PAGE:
Cyberattacks, whether they take the form of a phishing scam, malware attack, or network intrusion, can threaten your company’s survival. In fact, reports found that an attack can cost organizations $200,000 on average, with many shutting down not long after the incident.
For the most part, managed security services providers (MSSP) can prevent your company from experiencing these outcomes. They provide the tools and expertise needed to ward off various security threats.
However, some providers are more capable than others. There are plenty of MSSPs in Kansas and Oklahoma that are ill-equipped to handle increasingly sophisticated threats. So if you’ve recently suffered a cyberattack or you’re worried that your current provider doesn’t have what it takes to protect you, watch out for the following signs.
1. Provider keeps pushing one-size-fits-all solutions
If your MSP is constantly proposing expensive security solutions that claim to fit every type of business, it may be time to switch providers. Without analyzing your company and considering what it actually needs, your provider can’t hope to protect your business from the most imminent cyberthreats.
In other words, they’re not recommending you a solution; they’re just trying to make a sale.
A reliable provider is flexible in their approach to your security needs. They ask questions and conduct vulnerability assessments to truly understand your company’s security risk before submitting a proposal.
Furthermore, top-notch providers account for stringent security requirements — like those in healthcare, finance, and legal services — to ensure businesses are compliant with industry standards.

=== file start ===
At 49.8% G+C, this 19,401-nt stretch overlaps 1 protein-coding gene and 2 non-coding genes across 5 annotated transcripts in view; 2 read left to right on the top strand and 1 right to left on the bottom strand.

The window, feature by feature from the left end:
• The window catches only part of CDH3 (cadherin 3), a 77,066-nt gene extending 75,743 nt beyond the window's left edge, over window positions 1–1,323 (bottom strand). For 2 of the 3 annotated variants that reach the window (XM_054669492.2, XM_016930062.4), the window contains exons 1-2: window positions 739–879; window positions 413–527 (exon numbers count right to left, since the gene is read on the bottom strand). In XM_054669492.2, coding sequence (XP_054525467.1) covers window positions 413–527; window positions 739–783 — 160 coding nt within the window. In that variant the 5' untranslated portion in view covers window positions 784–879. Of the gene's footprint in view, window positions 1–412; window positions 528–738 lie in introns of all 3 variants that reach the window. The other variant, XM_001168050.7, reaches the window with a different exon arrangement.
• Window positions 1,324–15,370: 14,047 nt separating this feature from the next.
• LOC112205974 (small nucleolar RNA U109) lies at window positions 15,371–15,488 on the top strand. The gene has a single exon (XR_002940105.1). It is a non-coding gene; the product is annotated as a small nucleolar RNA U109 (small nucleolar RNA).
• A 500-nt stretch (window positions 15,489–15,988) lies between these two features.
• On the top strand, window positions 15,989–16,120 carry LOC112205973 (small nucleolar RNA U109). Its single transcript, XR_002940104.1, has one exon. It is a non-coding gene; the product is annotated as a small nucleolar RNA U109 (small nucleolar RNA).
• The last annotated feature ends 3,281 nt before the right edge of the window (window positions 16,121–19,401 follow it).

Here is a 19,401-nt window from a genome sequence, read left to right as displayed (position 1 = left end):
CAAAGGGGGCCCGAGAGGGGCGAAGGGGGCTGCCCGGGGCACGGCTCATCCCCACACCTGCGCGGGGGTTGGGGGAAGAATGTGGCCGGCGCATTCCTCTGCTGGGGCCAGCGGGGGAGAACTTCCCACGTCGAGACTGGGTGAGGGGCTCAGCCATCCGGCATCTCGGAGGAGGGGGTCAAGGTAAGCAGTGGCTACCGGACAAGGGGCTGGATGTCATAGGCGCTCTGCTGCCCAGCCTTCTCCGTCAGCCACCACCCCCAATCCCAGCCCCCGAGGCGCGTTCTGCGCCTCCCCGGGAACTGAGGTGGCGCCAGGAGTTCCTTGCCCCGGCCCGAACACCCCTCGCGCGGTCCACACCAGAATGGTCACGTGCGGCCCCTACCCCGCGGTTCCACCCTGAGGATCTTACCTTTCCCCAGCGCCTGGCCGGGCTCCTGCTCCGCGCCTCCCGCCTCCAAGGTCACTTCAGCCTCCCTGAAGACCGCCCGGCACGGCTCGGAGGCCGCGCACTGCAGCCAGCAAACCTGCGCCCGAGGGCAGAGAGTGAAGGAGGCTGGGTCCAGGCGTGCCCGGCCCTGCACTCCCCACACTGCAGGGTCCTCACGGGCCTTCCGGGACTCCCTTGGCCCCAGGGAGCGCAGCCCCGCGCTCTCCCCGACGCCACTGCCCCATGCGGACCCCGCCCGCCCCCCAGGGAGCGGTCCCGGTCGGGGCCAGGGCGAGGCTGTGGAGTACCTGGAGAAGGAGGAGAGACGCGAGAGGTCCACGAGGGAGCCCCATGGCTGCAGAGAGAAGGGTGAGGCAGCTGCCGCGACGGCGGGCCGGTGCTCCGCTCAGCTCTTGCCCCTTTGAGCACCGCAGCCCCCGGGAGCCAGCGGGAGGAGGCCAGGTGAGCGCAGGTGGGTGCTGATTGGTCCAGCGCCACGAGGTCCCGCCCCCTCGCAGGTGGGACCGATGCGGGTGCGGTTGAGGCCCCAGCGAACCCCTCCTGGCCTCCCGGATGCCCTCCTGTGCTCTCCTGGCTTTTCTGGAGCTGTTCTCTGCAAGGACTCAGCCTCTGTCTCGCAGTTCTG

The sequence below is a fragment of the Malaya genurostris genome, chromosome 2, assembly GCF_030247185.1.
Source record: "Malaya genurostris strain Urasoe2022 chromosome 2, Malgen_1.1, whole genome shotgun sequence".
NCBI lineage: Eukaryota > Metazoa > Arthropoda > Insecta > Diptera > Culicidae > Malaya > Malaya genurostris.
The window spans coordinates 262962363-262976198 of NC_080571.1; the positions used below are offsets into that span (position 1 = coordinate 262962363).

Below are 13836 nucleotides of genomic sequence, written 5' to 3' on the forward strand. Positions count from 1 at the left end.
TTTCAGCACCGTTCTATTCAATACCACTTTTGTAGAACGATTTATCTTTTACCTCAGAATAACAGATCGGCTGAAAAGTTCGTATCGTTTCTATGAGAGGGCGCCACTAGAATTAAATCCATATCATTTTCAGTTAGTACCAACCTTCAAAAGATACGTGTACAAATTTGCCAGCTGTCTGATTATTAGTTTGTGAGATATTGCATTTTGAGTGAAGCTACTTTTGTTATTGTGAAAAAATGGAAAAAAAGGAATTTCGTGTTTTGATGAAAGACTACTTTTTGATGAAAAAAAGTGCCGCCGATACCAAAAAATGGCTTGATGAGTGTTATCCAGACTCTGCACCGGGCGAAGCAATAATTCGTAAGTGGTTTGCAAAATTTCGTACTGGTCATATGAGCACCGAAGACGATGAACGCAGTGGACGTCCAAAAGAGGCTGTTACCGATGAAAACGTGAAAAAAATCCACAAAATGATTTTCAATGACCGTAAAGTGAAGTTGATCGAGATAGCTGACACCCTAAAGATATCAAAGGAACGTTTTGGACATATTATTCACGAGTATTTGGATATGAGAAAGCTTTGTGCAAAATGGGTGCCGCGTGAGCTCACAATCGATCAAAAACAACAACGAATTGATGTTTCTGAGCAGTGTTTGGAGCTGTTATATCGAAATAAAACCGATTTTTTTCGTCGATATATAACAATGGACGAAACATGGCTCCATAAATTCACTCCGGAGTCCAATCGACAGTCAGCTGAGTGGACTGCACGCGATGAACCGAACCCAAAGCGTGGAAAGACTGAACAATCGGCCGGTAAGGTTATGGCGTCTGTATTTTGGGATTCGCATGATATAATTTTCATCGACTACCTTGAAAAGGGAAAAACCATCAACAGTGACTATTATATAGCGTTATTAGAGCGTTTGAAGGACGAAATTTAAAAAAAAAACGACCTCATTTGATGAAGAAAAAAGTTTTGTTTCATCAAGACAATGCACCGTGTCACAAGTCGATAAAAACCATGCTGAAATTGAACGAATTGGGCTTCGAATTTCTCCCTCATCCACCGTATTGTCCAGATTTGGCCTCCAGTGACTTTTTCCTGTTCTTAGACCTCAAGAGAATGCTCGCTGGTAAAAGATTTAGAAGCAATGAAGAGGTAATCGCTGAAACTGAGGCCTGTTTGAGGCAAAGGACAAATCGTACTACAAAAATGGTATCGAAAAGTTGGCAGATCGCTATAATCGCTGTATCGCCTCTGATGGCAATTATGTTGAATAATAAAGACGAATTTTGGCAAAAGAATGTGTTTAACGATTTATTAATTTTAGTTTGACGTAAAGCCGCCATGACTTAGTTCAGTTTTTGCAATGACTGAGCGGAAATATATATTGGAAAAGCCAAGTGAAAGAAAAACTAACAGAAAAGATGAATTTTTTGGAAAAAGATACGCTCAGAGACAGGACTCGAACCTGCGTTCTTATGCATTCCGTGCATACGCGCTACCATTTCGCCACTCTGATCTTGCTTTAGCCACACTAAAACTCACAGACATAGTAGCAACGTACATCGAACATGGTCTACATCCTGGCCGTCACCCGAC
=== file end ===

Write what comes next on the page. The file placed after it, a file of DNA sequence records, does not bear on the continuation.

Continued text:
Whatever recommendation your provider makes, they should justify its costs with data and customize the solution to your company’s IT infrastructure.
Your provider should be vendor-agnostic, meaning they’re not tied to specific security software developers. Instead, they must care more about your unique needs rather than making a quick buck by selling cookie-cutter solutions.
2. Limited security expertise
You want to make sure you’re placing your trust in a company that has in-depth skills and expertise in security. Essentially, your provider must have access to a team of technicians with globally recognized qualifications like Certified Information Security Manager (CISM) and CompTIA Security+ certifications.
However, a hallmark of a good MSSP is if they employ experts who pursue ongoing education on specific areas of cybersecurity.
For instance, there are security engineers who spend years of training in cloud security and endpoint protection. Others have robust expertise in ethical hacking and forensic investigation, which are paramount if you rely on an MSSP to conduct vulnerability assessments and incident response.
Meanwhile, there are experts solely dedicated to staying on top of ever-changing compliance regulations like HIPAA and PCI DSS.
With this level of specialization, you can rest assured that your MSSP has the right professionals and skills within its ranks. But if your provider only has a general understanding of security risks, you should talk to a more capable MSSP.
3. Infrequent and shallow cybersecurity assessments
Cybersecurity is an ongoing process, especially since new threats are constantly emerging. That’s why you need a provider that thoroughly and periodically reviews your systems to better fortify your defenses. These reviews should involve:
- Vulnerability scans to find weaknesses in your systems
- 24/7 network monitoring to quickly identify and address any signs of attack
- Proactive patch management of business and security software
- Penetration testing to see how your systems perform against real-world attacks
- Password testing and phishing simulations to evaluate security awareness